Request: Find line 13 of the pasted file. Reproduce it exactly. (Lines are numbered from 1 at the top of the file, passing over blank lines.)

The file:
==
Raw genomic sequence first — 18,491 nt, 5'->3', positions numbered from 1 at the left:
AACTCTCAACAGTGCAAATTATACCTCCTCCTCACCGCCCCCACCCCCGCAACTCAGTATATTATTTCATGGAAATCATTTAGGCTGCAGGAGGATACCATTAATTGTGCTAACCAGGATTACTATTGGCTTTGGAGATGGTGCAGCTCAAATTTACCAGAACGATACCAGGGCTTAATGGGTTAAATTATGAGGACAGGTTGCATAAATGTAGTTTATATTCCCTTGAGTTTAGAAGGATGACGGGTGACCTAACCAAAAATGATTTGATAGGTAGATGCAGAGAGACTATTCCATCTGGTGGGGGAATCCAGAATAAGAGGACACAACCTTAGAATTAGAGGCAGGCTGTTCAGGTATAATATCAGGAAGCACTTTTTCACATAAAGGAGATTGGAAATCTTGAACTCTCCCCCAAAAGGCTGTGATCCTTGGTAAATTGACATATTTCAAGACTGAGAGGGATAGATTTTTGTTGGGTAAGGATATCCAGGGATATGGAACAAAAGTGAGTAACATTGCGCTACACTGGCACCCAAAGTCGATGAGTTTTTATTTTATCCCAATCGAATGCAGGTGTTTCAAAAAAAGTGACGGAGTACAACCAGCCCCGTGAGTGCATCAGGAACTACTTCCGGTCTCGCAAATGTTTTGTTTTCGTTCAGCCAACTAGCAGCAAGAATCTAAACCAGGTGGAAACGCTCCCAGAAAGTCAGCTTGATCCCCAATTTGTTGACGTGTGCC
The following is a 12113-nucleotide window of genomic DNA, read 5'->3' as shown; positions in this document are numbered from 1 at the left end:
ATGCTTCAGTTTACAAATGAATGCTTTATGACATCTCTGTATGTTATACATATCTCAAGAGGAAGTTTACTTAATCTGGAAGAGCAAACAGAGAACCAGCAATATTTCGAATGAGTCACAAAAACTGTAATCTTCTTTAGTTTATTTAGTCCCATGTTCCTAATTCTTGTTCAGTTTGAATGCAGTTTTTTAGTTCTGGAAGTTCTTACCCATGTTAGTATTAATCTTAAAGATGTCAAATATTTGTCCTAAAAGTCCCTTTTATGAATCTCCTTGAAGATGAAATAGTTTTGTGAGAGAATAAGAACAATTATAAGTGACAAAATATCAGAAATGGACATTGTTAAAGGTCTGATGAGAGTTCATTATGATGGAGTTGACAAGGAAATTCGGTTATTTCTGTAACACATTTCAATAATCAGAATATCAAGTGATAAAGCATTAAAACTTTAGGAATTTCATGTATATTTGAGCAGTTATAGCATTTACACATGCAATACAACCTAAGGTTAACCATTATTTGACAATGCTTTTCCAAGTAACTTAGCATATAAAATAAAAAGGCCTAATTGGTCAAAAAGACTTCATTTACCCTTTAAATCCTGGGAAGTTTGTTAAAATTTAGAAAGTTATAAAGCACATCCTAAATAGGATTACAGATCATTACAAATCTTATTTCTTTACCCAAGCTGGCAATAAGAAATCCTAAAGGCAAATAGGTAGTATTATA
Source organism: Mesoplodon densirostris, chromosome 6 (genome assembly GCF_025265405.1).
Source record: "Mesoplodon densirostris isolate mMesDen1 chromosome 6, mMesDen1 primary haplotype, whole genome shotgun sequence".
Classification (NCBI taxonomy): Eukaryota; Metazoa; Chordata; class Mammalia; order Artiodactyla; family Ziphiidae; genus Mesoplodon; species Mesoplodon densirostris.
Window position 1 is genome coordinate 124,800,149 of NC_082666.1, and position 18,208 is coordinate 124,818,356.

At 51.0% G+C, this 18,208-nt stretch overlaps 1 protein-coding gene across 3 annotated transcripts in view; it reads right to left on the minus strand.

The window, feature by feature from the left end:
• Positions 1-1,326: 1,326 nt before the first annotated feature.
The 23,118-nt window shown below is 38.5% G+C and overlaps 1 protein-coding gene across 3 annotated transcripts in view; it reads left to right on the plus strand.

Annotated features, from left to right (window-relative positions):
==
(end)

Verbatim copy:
Annotated features, from left to right (window-relative positions):